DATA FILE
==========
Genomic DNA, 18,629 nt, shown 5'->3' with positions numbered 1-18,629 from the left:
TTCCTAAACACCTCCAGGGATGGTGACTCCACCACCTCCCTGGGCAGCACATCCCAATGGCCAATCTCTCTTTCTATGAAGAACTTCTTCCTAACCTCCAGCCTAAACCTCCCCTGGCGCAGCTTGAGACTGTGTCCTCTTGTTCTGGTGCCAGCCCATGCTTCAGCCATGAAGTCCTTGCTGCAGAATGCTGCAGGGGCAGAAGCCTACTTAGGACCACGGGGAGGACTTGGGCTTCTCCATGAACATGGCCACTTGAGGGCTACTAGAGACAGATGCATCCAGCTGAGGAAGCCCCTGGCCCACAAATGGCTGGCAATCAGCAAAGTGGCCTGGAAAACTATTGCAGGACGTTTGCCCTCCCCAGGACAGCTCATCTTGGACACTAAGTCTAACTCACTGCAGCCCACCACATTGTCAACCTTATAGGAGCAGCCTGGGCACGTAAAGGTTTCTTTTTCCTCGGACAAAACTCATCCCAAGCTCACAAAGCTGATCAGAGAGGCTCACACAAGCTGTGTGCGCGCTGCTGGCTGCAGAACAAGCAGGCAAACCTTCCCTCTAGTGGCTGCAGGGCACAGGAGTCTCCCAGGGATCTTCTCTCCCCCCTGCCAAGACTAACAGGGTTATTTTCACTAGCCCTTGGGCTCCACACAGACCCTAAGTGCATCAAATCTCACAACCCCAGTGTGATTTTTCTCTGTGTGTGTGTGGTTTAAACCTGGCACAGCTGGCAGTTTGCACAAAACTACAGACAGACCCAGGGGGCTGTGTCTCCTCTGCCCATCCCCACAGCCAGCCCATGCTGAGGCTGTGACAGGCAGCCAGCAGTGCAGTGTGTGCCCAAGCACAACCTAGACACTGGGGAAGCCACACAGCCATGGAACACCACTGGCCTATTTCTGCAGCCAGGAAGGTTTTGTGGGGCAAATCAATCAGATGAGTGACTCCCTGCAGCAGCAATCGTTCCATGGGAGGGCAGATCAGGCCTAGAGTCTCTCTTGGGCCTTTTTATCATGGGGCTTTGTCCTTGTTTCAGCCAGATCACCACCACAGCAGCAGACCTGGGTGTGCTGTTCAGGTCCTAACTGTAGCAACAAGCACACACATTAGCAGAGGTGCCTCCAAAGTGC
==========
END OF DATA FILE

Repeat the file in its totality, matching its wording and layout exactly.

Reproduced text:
Genomic DNA, 18,629 nt, shown 5'->3' with positions numbered 1-18,629 from the left:
TTCCTAAACACCTCCAGGGATGGTGACTCCACCACCTCCCTGGGCAGCACATCCCAATGGCCAATCTCTCTTTCTATGAAGAACTTCTTCCTAACCTCCAGCCTAAACCTCCCCTGGCGCAGCTTGAGACTGTGTCCTCTTGTTCTGGTGCCAGCCCATGCTTCAGCCATGAAGTCCTTGCTGCAGAATGCTGCAGGGGCAGAAGCCTACTTAGGACCACGGGGAGGACTTGGGCTTCTCCATGAACATGGCCACTTGAGGGCTACTAGAGACAGATGCATCCAGCTGAGGAAGCCCCTGGCCCACAAATGGCTGGCAATCAGCAAAGTGGCCTGGAAAACTATTGCAGGACGTTTGCCCTCCCCAGGACAGCTCATCTTGGACACTAAGTCTAACTCACTGCAGCCCACCACATTGTCAACCTTATAGGAGCAGCCTGGGCACGTAAAGGTTTCTTTTTCCTCGGACAAAACTCATCCCAAGCTCACAAAGCTGATCAGAGAGGCTCACACAAGCTGTGTGCGCGCTGCTGGCTGCAGAACAAGCAGGCAAACCTTCCCTCTAGTGGCTGCAGGGCACAGGAGTCTCCCAGGGATCTTCTCTCCCCCCTGCCAAGACTAACAGGGTTATTTTCACTAGCCCTTGGGCTCCACACAGACCCTAAGTGCATCAAATCTCACAACCCCAGTGTGATTTTTCTCTGTGTGTGTGTGGTTTAAACCTGGCACAGCTGGCAGTTTGCACAAAACTACAGACAGACCCAGGGGGCTGTGTCTCCTCTGCCCATCCCCACAGCCAGCCCATGCTGAGGCTGTGACAGGCAGCCAGCAGTGCAGTGTGTGCCCAAGCACAACCTAGACACTGGGGAAGCCACACAGCCATGGAACACCACTGGCCTATTTCTGCAGCCAGGAAGGTTTTGTGGGGCAAATCAATCAGATGAGTGACTCCCTGCAGCAGCAATCGTTCCATGGGAGGGCAGATCAGGCCTAGAGTCTCTCTTGGGCCTTTTTATCATGGGGCTTTGTCCTTGTTTCAGCCAGATCACCACCACAGCAGCAGACCTGGGTGTGCTGTTCAGGTCCTAACTGTAGCAACAAGCACACACATTAGCAGAGGTGCCTCCAAAGTGC